N I G E L    M A R S H    P H O T O G R A P H Y

U  N  D  E  R  W  A  T  E  R      I  M  A  G  E  S     A  N  D     A  R  T  I  C  L  E  S


By Nigel Marsh and Helen Rose


Most divers that head to the Indonesian city of Manado are there to dive the fabulous coral walls of the Bunaken Marine Park. These wonderful walls offer some of the best reef diving in the country. However, during our stay we quickly discovered Manado has much more than just walls, as we also enjoyed muck dives and explored a brilliant shipwreck. By the end of our stay we learnt that Manado had a little bit of everything.


Manado has been a popular diving destination since the 1980s, as offshore from this city in northern Sulawesi are several islands surrounded by clear water and colourful coral reefs. The most famous of these islands is Bunaken. The marine park maybe named after the island, but it encompasses four other islands and parts of the adjacent mainland. These islands rise from deep water, with depths between the islands varying from 200m to 1800m, and each is fringed by incredible coral walls.


Dozens of dive resorts are located around Manado, but for our holiday we stayed at a resort north of the city and close to the marine park, the wonderful Cocotinos Manado Resort. This fabulous boutique dive resort is located in a small fishing village at Wori Bay. We felt relaxed at the resort from the second we walked through the door. Accommodation is in very spacious and comfortable air-conditioned bungalows which are set in a pretty tropical garden. The resort has a large pool, a day spa, restaurant, bar and dive centre.


Arriving late at night we didn’t get to appreciate the wonderful setting of the resort until breakfast the next morning. The resort is located in a pretty bay, with black sand beaches and views of the islands of the Bunaken Marine Park. But we quickly learnt that the view was best enjoyed at high tide, as when the tide went out a typical Indonesian problem was exposed, lots of rubbish. So we swam in the pool and reserved our ocean time for diving only.


The dive centre at Cocotinos is operated by Odyssea Divers, who have several dive boats and schedule three dives daily, plus night dives on demand. After a very filling breakfast (all the meals we had at the resort were superb, a great mix of Asian and western cuisine), we walked down the jetty to the dive boat to find our dive gear already setup.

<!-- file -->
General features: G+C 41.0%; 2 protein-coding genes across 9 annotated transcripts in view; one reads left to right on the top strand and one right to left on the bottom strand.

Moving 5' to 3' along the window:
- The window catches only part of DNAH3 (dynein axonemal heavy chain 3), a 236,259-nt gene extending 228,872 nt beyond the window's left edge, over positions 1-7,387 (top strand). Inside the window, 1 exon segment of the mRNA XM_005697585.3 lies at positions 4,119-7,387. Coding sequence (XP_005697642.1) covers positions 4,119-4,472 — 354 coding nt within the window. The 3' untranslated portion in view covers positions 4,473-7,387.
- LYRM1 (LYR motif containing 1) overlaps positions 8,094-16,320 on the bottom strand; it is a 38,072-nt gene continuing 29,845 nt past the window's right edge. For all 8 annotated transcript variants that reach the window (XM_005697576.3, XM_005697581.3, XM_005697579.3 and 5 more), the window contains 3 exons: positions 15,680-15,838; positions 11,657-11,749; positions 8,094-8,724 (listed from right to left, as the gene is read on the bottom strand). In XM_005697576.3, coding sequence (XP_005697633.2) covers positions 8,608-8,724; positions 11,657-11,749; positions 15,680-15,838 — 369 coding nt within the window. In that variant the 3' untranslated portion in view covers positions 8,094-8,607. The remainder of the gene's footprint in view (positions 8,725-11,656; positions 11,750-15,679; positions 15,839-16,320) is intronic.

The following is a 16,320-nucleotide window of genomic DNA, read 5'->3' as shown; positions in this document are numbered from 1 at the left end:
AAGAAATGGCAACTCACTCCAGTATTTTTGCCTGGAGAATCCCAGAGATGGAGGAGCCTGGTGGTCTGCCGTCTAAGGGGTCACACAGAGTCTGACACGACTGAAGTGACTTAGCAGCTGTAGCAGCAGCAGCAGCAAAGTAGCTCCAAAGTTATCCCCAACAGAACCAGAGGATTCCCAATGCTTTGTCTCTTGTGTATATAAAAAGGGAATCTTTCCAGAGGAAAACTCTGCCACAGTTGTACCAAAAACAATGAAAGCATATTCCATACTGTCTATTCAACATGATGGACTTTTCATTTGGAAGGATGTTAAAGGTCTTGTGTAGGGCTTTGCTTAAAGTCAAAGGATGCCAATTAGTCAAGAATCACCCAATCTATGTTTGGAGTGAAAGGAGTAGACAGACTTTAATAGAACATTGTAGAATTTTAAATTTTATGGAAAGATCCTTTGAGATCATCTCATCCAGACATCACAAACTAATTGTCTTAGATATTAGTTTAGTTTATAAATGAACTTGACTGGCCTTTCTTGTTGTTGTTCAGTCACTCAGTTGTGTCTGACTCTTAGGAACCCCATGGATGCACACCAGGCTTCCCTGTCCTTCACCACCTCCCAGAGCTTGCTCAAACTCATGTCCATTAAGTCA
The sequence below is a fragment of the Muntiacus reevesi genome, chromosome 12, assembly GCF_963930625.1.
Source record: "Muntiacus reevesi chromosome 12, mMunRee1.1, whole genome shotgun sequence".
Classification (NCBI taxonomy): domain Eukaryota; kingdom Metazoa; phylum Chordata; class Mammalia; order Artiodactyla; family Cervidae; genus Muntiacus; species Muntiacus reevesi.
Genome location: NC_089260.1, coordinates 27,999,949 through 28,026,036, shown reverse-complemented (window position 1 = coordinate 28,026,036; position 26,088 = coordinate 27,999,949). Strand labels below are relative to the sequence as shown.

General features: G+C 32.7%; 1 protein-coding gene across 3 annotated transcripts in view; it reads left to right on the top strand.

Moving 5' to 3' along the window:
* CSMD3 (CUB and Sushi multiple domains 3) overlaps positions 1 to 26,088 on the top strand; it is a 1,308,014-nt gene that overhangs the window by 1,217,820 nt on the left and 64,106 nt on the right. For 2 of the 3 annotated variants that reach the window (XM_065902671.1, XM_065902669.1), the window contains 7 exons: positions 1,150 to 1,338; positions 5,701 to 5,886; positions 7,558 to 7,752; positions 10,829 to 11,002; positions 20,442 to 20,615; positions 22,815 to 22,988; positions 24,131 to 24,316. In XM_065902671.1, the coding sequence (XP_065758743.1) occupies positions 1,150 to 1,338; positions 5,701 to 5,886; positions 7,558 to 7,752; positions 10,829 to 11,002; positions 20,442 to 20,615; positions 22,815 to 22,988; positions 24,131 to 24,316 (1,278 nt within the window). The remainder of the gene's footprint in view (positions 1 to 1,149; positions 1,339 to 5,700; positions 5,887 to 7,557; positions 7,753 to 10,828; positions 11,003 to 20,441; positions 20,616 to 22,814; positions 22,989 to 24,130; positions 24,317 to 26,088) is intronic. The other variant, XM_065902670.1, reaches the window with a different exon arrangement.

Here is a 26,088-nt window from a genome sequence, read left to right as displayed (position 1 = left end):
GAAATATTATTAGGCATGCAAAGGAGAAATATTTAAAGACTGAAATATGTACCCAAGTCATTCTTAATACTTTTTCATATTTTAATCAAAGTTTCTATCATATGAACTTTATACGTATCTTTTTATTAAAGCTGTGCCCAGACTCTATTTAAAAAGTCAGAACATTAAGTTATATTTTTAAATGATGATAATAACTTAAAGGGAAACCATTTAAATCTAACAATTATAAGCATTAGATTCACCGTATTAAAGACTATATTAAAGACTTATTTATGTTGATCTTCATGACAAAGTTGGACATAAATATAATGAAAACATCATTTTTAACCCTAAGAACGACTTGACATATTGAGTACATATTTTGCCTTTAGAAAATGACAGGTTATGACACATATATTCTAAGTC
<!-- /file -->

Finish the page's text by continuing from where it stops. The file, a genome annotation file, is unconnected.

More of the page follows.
The boat then set off for the morning double dive to the Bunaken Marine Park. It is a 50 minute journey, but we had barely set off before a pod of dolphins was sighted. This became a daily event. The water was calm and blue, with our eyes drawn to the island next to Bunaken called Manado Tua, as it dominated the seascape with its 600m high dormant volcano.


Before we knew it we had arrived at our first dive site, Fukui, which turned out to be one of the only non-wall dives at Bunaken. It was still a wonderful dive with 25m visibility and a sloping reef covered in healthy hard corals, soft corals, gorgonians and sponges. Drifting along we saw a multitude of reef fish and invertebrates, but also schools of batfish, fusiliers and masses of pyramid butterflyfish. We were also surprised to see several green and hawksbill turtles, a rare sight on most Indonesian reefs, but they occupied every reef we explored.


Next up is was time for a proper Bunaken wall dive at Lekuan 1. This sheer wall of coral starts at 4m and plummets into several hundred metres of water. With a gentle current we did a drift dive along the wall, admiring the gorgonians, sponges, sea whips, black coral trees and soft corals that decorate every available outcrop. Our guide Fian pointed our nudibranchs and a pair of Pontoh’s pygmy seahorses, but before the end of the dive we had also seen squat lobsters, orangutan crabs, feather star clingfish and many other macro subjects. We had heard these walls were great for wide angle photography, but the macro life was also extraordinary. Numerous ledges cut into the walls, provide shelter for pufferfish, gropers, squirrelfish and resting turtles and whitetip reef sharks. It was a wonderful wall dive with masses of small reef fish.